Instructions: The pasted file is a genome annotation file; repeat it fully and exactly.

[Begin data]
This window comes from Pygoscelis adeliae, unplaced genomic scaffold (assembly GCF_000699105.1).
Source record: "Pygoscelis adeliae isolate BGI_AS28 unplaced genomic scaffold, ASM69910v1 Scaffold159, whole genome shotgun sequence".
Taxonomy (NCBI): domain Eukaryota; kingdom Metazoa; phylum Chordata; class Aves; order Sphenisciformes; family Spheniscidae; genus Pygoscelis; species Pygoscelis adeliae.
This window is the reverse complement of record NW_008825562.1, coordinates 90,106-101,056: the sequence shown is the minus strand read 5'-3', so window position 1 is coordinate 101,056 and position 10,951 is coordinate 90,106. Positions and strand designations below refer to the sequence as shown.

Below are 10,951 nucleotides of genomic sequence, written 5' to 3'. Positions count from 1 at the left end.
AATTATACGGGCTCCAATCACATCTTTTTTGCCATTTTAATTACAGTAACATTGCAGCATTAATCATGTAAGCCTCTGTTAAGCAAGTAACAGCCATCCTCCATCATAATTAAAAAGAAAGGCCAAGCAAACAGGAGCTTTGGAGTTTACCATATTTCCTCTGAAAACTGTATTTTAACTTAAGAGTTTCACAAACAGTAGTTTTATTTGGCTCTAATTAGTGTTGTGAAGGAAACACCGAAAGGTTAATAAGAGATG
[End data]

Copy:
This window comes from Pygoscelis adeliae, unplaced genomic scaffold (assembly GCF_000699105.1).
Source record: "Pygoscelis adeliae isolate BGI_AS28 unplaced genomic scaffold, ASM69910v1 Scaffold159, whole genome shotgun sequence".
Taxonomy (NCBI): domain Eukaryota; kingdom Metazoa; phylum Chordata; class Aves; order Sphenisciformes; family Spheniscidae; genus Pygoscelis; species Pygoscelis adeliae.
This window is the reverse complement of record NW_008825562.1, coordinates 90,106-101,056: the sequence shown is the minus strand read 5'-3', so window position 1 is coordinate 101,056 and position 10,951 is coordinate 90,106. Positions and strand designations below refer to the sequence as shown.

Below are 10,951 nucleotides of genomic sequence, written 5' to 3'. Positions count from 1 at the left end.
AATTATACGGGCTCCAATCACATCTTTTTTGCCATTTTAATTACAGTAACATTGCAGCATTAATCATGTAAGCCTCTGTTAAGCAAGTAACAGCCATCCTCCATCATAATTAAAAAGAAAGGCCAAGCAAACAGGAGCTTTGGAGTTTACCATATTTCCTCTGAAAACTGTATTTTAACTTAAGAGTTTCACAAACAGTAGTTTTATTTGGCTCTAATTAGTGTTGTGAAGGAAACACCGAAAGGTTAATAAGAGATG